No, this is done by running the windings in series or in parallel, the speed remains the same, and is a function of the number of windings and the line frequency (60 cycles per second in the US), minus some fudge factor for "slip". Given the opportunity (probably not a big issue for 1/2 hp), run motors on 220. The amperage draw is less, so they don't pop breakers as much. I remember it as P=ixV, power is current times voltage. For the same power (1/2 horse), if you double the voltage, the amperage is half.
I don't think this will be a problem with the Gingery lathe, though, you'll probably run into chatter from lack of stiffness long before you are taking a heavy enough cut to pop the breaker.
The key to interpreting Gingery is his emphasis on doing this on a budget, not necessarily for best practice. He tries to recommend his cheapest solution that will still work acceptably. If you think another method will work, or even improve it, by all means do so. Many others already have when they have built his projects. If you decide to spend a little more money on a nicer component because it will be easier to use or give a better result, do not feel guilty unless low cost is a primary motivating factor for you, as opposed to ending up with the tool. Low cost was his driving factor, and it's why his books still sell very well.
I think his emphasis here was so that, of the _cheap_ motors, you'd pick ones that would work. A shaded pole motor from a box fan wouldn't work very well, for example. Any motor taken from a larger tool, especially wood working tools that are notoriously power hungry (ripping wood fibers is hard work) would be more than suitable.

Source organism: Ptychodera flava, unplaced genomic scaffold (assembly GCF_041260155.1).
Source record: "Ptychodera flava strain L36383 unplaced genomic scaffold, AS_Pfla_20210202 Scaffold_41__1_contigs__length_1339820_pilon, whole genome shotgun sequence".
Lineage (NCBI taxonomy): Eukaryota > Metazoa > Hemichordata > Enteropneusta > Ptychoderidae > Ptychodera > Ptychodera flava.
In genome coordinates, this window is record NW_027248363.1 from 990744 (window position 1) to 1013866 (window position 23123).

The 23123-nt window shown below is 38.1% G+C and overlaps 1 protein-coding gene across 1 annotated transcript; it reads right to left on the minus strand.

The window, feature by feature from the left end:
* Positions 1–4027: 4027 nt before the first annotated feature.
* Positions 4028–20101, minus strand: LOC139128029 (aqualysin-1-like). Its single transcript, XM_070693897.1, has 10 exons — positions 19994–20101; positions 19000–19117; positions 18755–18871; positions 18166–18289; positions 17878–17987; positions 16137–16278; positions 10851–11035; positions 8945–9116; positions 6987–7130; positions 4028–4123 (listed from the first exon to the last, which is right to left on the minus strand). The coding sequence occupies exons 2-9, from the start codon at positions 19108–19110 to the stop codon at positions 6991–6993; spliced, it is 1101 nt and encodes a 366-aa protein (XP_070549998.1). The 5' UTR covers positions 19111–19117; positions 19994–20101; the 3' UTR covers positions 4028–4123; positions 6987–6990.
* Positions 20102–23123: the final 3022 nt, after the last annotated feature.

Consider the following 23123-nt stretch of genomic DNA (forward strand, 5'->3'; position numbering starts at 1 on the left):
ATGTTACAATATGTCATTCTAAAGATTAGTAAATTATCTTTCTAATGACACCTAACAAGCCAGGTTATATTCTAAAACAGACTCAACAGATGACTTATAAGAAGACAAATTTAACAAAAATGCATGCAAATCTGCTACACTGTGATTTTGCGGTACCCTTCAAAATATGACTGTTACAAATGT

Gingery does not recommend them merely because by and large, they are not cheap, prices often start at $100 when new. If you can find them cheap, then by all means do so. Just avoid ones that need brushes, like the ones in a hand held circular saw (universal motor). They're usually too fast and too loud. Oh, and ones that say "Phases: 3" won't work on house current without additional work (phase converter or VFD) either.
Does that help? --Glenn Lyford
Reply to
Glenn Lyford
Oh I see, I thought maybe it held current constant to double the power. Now that I think about it, it would have been labled 1/2-1 HP instead of just 1/2 HP if that was the case.
This is good advice on how to interpret Gingery. Of course, it only helps if I know which items are the "cheap but acceptable" ones and which are the "excellent for this purpse if you can get it" ones. Not knowing anything about motors, I couldn't do that here. I will surely have the same problem at several other stages.
But that's why I'm doing this, to learn. I don't really have a "primary" motivating factor, just 3 subfactors. Learning, low-cost and having-the-tool.
Reply to
PhysicsGenius
I put a 100V DC motor (the GE 2HP surplus treadmill units) with no fancy frame with pulleys and idlers. It works great (way better that Daves plan, I get much wider speed ranges).
Reply to
Dave Keith
That's what made me check this motor, which has been sitting unmoved on my back porch for something like 18 months. "American Science & Surplus" has treadmill motors for around $40 and I wasn't sure if I should get one.
Reply to
PhysicsGenius